Charles Marion Russell (1864–1926) created this wonderful artistic work (an opaque and transparent watercolor over graphite underdrawing on paper) called “Lewis and Clark on the Lower Columbia.” As depicted in this painting, Lewis and Clark could not have conducted their explorations without the help of Native Americans. Illustration online via Humanities Texas and Wikimedia Commons. Click on the image for a full-page view.


Getting Shoshone horses—and help to cross the beautiful, forbidding, seemingly impassable Bitterroot Mountains of Montana and Idaho—was critical for the Corps of Discovery to keep moving forward. These needs were uppermost in the leaders’ minds, according to their Journals, but for a long time the explorers could not locate the Shoshone.

When Lewis finally made contact with them, he knew the fate of his mission was more in their hands than in his own.  As Lewis and Clark  parlayed with the Shoshone chief, Cameahwait, Sacajawea interpreted. Listening to the men talk, she made an incredible discovery. Cameahwait, the chief, was her brother!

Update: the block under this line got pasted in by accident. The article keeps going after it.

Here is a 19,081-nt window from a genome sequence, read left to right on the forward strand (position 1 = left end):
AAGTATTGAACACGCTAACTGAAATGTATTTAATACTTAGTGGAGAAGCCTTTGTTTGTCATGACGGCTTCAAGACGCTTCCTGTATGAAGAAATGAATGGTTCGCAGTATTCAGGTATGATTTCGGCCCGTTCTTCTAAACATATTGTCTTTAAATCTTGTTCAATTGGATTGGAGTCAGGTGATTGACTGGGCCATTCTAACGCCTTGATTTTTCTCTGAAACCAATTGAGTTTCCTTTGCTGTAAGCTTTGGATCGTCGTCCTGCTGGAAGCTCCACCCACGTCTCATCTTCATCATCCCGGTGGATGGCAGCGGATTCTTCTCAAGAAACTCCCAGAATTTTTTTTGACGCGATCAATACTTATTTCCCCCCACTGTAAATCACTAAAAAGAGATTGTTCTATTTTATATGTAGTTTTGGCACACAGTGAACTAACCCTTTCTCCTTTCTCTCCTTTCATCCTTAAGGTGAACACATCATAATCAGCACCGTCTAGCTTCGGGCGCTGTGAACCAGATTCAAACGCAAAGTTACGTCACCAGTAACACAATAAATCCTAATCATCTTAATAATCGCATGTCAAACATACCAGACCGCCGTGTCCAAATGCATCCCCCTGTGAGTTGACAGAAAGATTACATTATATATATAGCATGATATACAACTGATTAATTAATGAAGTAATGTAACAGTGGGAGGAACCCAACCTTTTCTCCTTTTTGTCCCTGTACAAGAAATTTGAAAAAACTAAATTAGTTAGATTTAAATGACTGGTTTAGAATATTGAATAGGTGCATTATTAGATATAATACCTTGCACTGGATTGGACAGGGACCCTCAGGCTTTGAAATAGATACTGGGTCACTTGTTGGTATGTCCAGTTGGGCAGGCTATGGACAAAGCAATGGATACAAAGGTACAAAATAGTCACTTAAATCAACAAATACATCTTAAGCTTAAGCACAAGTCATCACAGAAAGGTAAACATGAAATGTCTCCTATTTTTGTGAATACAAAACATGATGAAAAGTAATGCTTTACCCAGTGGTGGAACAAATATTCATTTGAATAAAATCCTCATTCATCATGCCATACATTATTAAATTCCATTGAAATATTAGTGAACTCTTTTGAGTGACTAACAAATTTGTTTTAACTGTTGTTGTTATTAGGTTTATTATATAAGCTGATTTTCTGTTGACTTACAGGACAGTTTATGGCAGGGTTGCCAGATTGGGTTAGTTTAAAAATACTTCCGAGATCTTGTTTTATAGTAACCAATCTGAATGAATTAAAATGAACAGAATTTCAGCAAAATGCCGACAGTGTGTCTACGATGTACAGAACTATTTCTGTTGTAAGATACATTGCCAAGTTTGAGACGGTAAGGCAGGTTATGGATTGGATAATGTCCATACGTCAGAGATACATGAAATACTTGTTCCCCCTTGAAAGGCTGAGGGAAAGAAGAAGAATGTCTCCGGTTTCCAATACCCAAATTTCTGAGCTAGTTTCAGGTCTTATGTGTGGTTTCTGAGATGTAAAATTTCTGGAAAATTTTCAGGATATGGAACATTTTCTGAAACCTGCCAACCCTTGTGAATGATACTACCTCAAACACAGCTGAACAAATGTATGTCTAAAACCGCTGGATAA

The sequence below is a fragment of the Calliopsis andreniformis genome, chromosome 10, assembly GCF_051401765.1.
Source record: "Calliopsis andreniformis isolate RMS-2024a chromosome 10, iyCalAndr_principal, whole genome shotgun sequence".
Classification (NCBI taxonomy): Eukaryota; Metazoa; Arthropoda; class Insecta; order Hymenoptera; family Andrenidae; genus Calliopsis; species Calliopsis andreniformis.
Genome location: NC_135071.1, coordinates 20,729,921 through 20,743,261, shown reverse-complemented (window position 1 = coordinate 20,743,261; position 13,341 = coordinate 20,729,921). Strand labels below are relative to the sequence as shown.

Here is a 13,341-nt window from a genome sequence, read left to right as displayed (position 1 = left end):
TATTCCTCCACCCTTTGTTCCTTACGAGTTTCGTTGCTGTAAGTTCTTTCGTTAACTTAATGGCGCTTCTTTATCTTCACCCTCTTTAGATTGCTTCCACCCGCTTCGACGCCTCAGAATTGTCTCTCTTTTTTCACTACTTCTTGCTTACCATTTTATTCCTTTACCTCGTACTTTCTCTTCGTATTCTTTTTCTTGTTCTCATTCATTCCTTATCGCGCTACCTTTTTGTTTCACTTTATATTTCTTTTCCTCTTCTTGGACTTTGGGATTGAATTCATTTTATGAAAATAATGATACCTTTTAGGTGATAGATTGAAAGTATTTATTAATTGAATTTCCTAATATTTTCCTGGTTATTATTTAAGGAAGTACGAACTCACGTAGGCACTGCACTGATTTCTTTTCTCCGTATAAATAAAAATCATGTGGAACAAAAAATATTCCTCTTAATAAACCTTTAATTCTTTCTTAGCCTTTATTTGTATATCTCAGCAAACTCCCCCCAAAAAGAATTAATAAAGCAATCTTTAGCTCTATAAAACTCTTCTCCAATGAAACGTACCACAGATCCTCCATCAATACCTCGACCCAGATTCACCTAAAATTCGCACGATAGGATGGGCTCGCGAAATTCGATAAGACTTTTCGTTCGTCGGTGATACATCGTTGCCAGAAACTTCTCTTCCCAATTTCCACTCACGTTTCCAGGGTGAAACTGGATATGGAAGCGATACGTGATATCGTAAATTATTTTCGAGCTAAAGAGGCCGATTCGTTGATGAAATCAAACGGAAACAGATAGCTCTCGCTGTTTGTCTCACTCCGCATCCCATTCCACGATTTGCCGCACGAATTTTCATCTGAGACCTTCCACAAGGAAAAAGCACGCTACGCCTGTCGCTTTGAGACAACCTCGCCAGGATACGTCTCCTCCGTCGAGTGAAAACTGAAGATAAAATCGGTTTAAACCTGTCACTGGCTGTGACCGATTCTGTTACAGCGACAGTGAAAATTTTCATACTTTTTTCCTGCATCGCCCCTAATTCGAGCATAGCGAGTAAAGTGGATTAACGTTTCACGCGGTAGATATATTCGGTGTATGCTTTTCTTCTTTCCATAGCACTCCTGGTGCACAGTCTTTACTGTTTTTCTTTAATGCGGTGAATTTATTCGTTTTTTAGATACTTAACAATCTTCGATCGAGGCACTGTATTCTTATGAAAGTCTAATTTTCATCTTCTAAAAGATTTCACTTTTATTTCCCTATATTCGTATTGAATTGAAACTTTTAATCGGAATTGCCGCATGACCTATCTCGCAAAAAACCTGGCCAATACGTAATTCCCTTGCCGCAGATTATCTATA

Nicholas Biddle, principal editor of Lewis and Clark's notes, included Sacajawea's reaction in History of the Expedition, an official record of events:

She instantly jumped up, and ran and embraced him . . . After some conversation between them she . . . attempted to interpret for us, but her new situation seemed to overpower her, and she was frequently interrupted by her tears.

Knowing that Sacajawea, a daughter of the Shoshones, was traveling with the expedition greatly affected how the tribe viewed the Corps. Not only did the Indians sell the group much-needed horses, they provided a guide to lead them across the Bitterroots.

Even so, the trip was filled with hardship. These white men, from east of the Mississippi River, were traveling across a land completely foreign to them. It has been said that white Easterners of the time knew more about the face of the moon than they knew about the interior of the American continent.

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Author: Carole D. Bos, J.D. 5183stories and lessons created

Original Release: Mar 01, 2001

Updated Last Revision: Jun 28, 2019

To cite this story (For MLA citation guidance see easybib or OWL ):

"SACAJAWEA'S DISCOVERY" AwesomeStories.com. Mar 01, 2001. Nov 17, 2019.
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